How safe is our drinking water?
The area around Charleston, W.Va., has been brought to its knees by contaminated drinking water. Thousands of gallons of an industrial chemical used for treating coal, MCHM, leaked last week from a company’s steel tank, flowed down the bank and into the Elk River, located just a mile upriver from the intake point for the region’s drinking water treatment plant.
Residents quickly noticed the licorice smell and a few hours later were officially warned not to drink or cook, wash, or bathe with the water. A state of emergency was declared in nine counties. Schools, hospitals, restaurants, hotels, and more closed. About 300,000 residents were affected.
We take the quality of our drinking water for granted, and for good reason. More people in the United States have access to safe water than ever before. Yet recent events raise an obvious concern: How safe is our drinking water really?
This question is both timely and timeless, for water providers have constantly defended water sources against contamination. From well before the Romans through today, they have always faced three broad classes of threats.
The first comes from natural contaminants — pathogens we expect to find in water. Despite images of clear, burbling springs and mountain streams, the simple fact is that fresh water is just not very clean. Teeming parasites, viruses, and bacteria live in water. Just a hundred years ago, dying from waterborne typhoid or cholera was commonplace in the United States, and deadly epidemics still break out in some parts of the world today. The addition of chlorine to water supplies a century ago largely eliminated these scourges. We have since become very good at eliminating biological pathogens with chlorination, ozonation, ultraviolet radiation, and filtration as redundant lines of defense. Nonetheless, vigilance remains necessary. Just two decades ago, a treatment plant piped contaminated water to Milwaukee residents, sickening one-quarter of the city’s population. Sixty-nine people died.
Intentional attack presents the second class of threat. While Sept. 11 focused immediate attention on drinking water, these are hardly new concerns. Poisoning the enemy is a long-standing military strategy. When Solon of Athens laid siege to Cirrha circa 600 B.C., he ordered that poisonous hellebore roots be placed in the local water supply, making the Cirrhaeans violently sick. In 1941, concerned over domestic attacks from Nazi or Japanese agents, J. Edgar Hoover warned about the vulnerability of water supply facilities “due to the strategic position they occupy in keeping the wheels of industry turning and in preserving the health and morale of the American populace.”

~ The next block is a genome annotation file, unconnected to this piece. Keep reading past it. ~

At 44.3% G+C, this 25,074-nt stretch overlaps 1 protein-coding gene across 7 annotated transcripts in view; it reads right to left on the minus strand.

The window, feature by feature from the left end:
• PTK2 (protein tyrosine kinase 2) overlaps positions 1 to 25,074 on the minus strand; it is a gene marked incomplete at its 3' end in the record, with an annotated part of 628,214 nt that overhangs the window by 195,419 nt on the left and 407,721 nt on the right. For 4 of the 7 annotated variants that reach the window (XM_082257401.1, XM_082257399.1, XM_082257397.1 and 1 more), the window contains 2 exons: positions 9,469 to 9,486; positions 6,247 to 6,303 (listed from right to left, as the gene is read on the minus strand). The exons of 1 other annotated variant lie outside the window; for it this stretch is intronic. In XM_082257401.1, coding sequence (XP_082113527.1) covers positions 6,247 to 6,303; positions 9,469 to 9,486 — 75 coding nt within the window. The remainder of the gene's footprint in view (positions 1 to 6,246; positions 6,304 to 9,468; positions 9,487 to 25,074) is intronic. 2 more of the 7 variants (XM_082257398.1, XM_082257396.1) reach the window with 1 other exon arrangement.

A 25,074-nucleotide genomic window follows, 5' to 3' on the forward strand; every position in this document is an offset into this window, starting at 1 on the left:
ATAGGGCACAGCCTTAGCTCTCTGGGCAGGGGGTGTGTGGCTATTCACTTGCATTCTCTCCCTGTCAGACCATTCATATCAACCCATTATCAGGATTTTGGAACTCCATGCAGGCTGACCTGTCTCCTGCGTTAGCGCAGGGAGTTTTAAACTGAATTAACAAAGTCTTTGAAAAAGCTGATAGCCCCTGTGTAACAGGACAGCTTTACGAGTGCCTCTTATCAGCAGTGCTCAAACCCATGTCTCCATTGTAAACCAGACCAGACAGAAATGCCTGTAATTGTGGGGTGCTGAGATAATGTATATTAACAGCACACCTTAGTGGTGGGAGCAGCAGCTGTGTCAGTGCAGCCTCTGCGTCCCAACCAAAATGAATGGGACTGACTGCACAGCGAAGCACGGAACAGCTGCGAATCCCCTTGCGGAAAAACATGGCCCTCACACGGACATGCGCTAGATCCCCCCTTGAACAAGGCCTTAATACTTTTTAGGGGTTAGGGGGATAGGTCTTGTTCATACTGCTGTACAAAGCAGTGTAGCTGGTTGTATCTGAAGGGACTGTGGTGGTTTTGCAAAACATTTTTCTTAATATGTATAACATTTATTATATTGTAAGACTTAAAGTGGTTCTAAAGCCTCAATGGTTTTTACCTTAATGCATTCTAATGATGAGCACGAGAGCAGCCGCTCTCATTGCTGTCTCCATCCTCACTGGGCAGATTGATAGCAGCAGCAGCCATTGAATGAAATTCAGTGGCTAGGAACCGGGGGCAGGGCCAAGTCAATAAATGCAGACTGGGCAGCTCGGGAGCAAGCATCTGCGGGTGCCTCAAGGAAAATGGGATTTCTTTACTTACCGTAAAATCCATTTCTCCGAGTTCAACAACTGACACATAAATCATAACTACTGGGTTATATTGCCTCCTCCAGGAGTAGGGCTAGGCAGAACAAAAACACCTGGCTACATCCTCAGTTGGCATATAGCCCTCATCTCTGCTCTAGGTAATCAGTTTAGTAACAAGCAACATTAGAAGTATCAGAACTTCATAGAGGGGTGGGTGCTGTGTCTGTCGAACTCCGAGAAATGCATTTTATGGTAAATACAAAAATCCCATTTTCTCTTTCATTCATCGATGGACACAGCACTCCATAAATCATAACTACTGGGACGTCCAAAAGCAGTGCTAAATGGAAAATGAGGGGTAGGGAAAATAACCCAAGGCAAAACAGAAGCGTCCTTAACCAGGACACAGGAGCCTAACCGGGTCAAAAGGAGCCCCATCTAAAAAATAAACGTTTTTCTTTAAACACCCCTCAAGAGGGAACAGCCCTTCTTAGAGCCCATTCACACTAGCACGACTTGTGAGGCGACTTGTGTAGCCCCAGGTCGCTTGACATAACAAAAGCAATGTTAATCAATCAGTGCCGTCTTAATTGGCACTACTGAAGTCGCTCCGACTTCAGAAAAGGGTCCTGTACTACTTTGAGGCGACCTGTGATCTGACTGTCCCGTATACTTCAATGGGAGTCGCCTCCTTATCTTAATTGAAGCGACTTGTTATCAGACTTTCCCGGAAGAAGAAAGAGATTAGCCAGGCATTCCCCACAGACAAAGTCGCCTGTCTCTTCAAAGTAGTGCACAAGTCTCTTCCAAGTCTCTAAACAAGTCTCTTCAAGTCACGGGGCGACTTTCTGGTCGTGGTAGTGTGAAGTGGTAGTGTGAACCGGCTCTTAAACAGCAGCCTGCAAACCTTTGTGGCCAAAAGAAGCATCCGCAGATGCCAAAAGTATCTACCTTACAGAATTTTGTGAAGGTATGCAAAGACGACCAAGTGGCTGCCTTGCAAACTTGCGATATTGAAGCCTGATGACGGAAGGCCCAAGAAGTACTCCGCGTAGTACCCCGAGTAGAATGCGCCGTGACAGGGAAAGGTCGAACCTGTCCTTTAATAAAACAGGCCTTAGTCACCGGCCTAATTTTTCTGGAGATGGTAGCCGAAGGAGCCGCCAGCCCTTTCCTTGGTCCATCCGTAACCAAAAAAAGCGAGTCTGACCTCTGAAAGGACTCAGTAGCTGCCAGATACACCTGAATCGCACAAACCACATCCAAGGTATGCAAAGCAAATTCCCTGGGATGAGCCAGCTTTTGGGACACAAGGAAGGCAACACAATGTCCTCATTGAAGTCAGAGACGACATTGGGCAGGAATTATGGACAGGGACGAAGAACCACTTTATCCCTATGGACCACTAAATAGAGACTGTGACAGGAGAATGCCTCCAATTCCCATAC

There have not been any successful major attacks on American water supplies, but the threat and fear remain because our water supplies cannot be fully protected. We could erect more fences, higher fences, locks, security cameras, and hire more guards — and we have — but with more than 75,000 dams and reservoirs, more than 160,000 drinking water facilities, mostly owned and operated by local government and private parties, 2 million miles of pipe and millions more access points, these measures will never make us completely safe. Our water systems present an impossibly big target to protect from intentional acts or accidents.
The good news is that poisoning a water system is hard to do. Putting a few drops of cyanide in someone’s glass will lead to a gruesome death. Putting a few drops, or even a few barrels, in a reservoir is pointless. Reservoirs generally hold anywhere from 3 million to 30 million gallons of water. Even assuming one could back several trucks up to the reservoir and dump their loads without being detected, one would still need to get huge quantities of the poison in the first place. The Department of Homeland Security keeps track of biological and chemical agents that might be used by terrorists, and these substances are not easy to come by in large quantities.